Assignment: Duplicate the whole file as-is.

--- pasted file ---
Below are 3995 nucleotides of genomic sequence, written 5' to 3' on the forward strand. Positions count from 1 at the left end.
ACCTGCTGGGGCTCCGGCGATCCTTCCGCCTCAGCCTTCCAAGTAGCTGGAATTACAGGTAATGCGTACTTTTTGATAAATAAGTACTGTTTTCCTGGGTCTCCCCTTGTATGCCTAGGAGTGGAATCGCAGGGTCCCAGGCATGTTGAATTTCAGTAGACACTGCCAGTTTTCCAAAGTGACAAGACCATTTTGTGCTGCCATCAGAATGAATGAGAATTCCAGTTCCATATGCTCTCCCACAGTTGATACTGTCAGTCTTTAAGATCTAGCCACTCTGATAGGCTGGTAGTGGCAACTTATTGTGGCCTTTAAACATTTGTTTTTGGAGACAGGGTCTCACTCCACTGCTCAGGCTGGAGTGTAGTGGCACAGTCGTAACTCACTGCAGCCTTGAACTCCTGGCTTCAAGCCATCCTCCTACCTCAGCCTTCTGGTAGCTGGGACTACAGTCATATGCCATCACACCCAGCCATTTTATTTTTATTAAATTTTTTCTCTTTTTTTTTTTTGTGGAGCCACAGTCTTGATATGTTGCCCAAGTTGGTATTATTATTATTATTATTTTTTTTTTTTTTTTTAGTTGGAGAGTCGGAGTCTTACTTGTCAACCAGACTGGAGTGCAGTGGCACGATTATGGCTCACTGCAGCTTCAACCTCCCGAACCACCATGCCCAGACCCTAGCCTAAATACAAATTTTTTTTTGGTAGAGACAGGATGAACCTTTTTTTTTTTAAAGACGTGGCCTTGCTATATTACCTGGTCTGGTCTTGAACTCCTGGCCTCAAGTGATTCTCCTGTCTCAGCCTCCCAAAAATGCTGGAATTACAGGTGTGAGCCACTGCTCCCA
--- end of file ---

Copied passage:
Below are 3995 nucleotides of genomic sequence, written 5' to 3' on the forward strand. Positions count from 1 at the left end.
ACCTGCTGGGGCTCCGGCGATCCTTCCGCCTCAGCCTTCCAAGTAGCTGGAATTACAGGTAATGCGTACTTTTTGATAAATAAGTACTGTTTTCCTGGGTCTCCCCTTGTATGCCTAGGAGTGGAATCGCAGGGTCCCAGGCATGTTGAATTTCAGTAGACACTGCCAGTTTTCCAAAGTGACAAGACCATTTTGTGCTGCCATCAGAATGAATGAGAATTCCAGTTCCATATGCTCTCCCACAGTTGATACTGTCAGTCTTTAAGATCTAGCCACTCTGATAGGCTGGTAGTGGCAACTTATTGTGGCCTTTAAACATTTGTTTTTGGAGACAGGGTCTCACTCCACTGCTCAGGCTGGAGTGTAGTGGCACAGTCGTAACTCACTGCAGCCTTGAACTCCTGGCTTCAAGCCATCCTCCTACCTCAGCCTTCTGGTAGCTGGGACTACAGTCATATGCCATCACACCCAGCCATTTTATTTTTATTAAATTTTTTCTCTTTTTTTTTTTTGTGGAGCCACAGTCTTGATATGTTGCCCAAGTTGGTATTATTATTATTATTATTTTTTTTTTTTTTTTTAGTTGGAGAGTCGGAGTCTTACTTGTCAACCAGACTGGAGTGCAGTGGCACGATTATGGCTCACTGCAGCTTCAACCTCCCGAACCACCATGCCCAGACCCTAGCCTAAATACAAATTTTTTTTTGGTAGAGACAGGATGAACCTTTTTTTTTTTAAAGACGTGGCCTTGCTATATTACCTGGTCTGGTCTTGAACTCCTGGCCTCAAGTGATTCTCCTGTCTCAGCCTCCCAAAAATGCTGGAATTACAGGTGTGAGCCACTGCTCCCA